Draghi Signals ECB May Add Stimulus This Year on Weak Growth

Updated on
  • ECB president speaks in Malta after monetary-policy meeting
  • Governing Council discussed options including deposit-rate cut

ECB's Draghi: QE to Last Beyond September 2016 If Needed

Mario Draghi said the European Central Bank will investigate fresh stimulus measures to boost the economy and that options include a further reduction in the deposit rate.

The euro slid as the ECB president said the Governing Council has tasked the central bank’s committees with examining the pros and cons of different monetary-policy action. He told reporters at a press conference after the meeting in Malta on Thursday that there was a “rich discussion” about the instruments that might be used, while hinting fresh stimulus may be added before the end of the year.

Mario Draghi speaks in Malta

Photographer: Yorgos Karahalis/Bloomberg

“The degree of monetary-policy accommodation will need to be reviewed at our December meeting when new macroeconomic projections will be available,” Draghi said. “We want to be vigilant, as people used to say in the old times.”

Draghi’s predecessor Jean-Claude Trichet used the phrase “vigilant” to warn of upcoming changes in policy.

The 19-nation region’s woes include a global economic slowdown that is weighing on overseas sales, and a currency appreciation that’s putting downward pressure on inflation. Consumer prices fell in September and while that is largely due to a drop in energy costs, there’s concern that the declines may become entrenched.

The euro slid as much as 1.6 percent percent against the dollar and was down 1.4 percent at $1.1177 at 4:21 p.m. Frankfurt time. Policy makers seem to have drawn a $1.14 line in the sand for the single currency, according to Bloomberg strategist Vassilis Karamanis, who points to verbal interventions whenever the common currency closed higher.

“The communication at the press conference was as dovish as it could have possibly been without announcing more policy easing at this meeting; message received and understood,” said Ken Wattret, chief euro-zone market economist at BNP Paribas SA in London. “Eyes down for action on Dec. 3 -- it’s merely a question of the form it takes.”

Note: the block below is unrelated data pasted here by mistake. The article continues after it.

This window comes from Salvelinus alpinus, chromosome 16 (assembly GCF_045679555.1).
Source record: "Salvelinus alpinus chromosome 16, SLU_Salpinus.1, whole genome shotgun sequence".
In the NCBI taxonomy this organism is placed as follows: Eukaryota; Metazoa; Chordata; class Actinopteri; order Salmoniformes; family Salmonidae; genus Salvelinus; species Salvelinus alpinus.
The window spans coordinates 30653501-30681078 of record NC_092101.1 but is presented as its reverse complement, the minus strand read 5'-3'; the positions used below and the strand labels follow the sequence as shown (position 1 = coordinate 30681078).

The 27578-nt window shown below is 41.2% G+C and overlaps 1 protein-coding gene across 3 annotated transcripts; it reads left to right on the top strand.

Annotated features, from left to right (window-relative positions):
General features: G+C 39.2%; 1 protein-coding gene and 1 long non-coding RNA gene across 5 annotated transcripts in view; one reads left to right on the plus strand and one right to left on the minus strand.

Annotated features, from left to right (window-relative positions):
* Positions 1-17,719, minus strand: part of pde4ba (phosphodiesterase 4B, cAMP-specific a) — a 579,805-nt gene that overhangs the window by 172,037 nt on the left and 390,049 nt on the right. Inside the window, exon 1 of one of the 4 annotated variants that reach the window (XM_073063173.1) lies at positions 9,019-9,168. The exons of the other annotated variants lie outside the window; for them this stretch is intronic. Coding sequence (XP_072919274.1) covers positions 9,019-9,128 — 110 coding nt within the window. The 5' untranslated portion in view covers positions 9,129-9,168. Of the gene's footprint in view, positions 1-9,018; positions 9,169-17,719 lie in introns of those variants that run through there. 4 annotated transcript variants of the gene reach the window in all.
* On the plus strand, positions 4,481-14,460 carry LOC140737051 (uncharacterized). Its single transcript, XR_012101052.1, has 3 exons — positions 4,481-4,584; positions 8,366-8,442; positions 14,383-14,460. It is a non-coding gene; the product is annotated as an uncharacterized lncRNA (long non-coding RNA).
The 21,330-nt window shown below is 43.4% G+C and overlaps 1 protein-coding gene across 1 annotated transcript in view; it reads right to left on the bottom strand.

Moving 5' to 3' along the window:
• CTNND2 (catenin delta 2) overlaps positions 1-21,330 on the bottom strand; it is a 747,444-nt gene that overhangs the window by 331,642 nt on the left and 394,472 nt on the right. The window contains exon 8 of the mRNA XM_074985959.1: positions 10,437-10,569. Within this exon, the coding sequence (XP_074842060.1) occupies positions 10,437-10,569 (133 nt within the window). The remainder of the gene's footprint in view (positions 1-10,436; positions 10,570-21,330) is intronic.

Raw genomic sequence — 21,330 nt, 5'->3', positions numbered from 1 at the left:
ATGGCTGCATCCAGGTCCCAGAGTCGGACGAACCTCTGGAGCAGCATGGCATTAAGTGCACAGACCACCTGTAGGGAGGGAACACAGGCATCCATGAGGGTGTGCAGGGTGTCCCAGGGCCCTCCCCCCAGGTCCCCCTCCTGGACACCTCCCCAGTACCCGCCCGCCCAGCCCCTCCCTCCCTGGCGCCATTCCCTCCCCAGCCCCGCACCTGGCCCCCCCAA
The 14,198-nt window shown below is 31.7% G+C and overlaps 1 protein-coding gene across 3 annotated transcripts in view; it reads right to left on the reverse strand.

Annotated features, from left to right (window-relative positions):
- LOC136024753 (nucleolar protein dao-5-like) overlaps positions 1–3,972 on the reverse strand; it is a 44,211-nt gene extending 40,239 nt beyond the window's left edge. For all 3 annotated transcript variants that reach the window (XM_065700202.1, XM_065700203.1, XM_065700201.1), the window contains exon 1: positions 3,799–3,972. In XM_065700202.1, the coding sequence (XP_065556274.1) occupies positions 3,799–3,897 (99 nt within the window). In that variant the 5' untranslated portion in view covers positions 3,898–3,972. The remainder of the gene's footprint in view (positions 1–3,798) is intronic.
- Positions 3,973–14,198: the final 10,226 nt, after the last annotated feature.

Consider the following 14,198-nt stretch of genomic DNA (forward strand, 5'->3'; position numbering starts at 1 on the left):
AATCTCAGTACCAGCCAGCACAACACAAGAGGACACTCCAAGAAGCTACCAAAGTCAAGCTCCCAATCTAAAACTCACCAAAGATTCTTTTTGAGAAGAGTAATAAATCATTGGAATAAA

Officials earlier left their key interest rates unchanged. The benchmark rate was kept at 0.05 percent and the deposit rate at minus 0.2 percent, both record lows. Draghi said officials discussed a potential future cut in the deposit rate at Thursday’s meeting. More than a year ago he said that rate had reached its lower bound.

“Today, things have changed,” Draghi said on Thursday. “That doesn’t necessarily imply that we are going to use this instrument. The discussion was wide open.”

Global Outlook

Even before Draghi’s comments, pressure was mounting on the ECB to step up its 1.1 trillion-euro ($1.2 trillion) bond-buying program. Most economists in a Bloomberg survey predicted that more action would come before year-end.

Nine months to the day since the ECB president won the battle in the Governing Council to start QE, the impact on euro-area inflation is barely noticeable. Last month, the rate fell below zero for the first time since bond purchases started in March, and even though Draghi said last month that the effect of cheaper oil on consumer prices would be “transitory,” the concern remains that the weak rate will become entrenched.

Draghi said a few members of the Governing Council had hinted that they were ready to act now, but that it wasn’t a prevailing theme of the discussion. He also said there was no preference for any particular instrument. Before the Malta meeting, most members had signaled publicly that they wanted more data before deciding what to do. The ECB will publish new staff projections on Dec. 3 when policy makers meet in Frankfurt for the final rate setting meeting of the year.

One factor officials must weigh is the timing of the Federal Reserve’s first increase in interest rates since 2006. Draghi and his colleagues frequently say the ECB and Fed are on diverging paths. Should the U.S. central bank delay tightening because of the slowing global economy, that would up pressure on the ECB to ease. Economists predict the Fed will raise interest rates on Dec. 16.

— With assistance by Catherine Bosley, Jennifer Ryan, Alessandro Speciale, Jill Ward, Vassilis Karamanis, Carolynn Look, Fergal O'Brien, Nicholas Comfort, Zoe Schneeweiss, Jana Randow, Jeff Black, and Karl Stagno Navarra

(Updates with comment from economist in seventh paragraph.)
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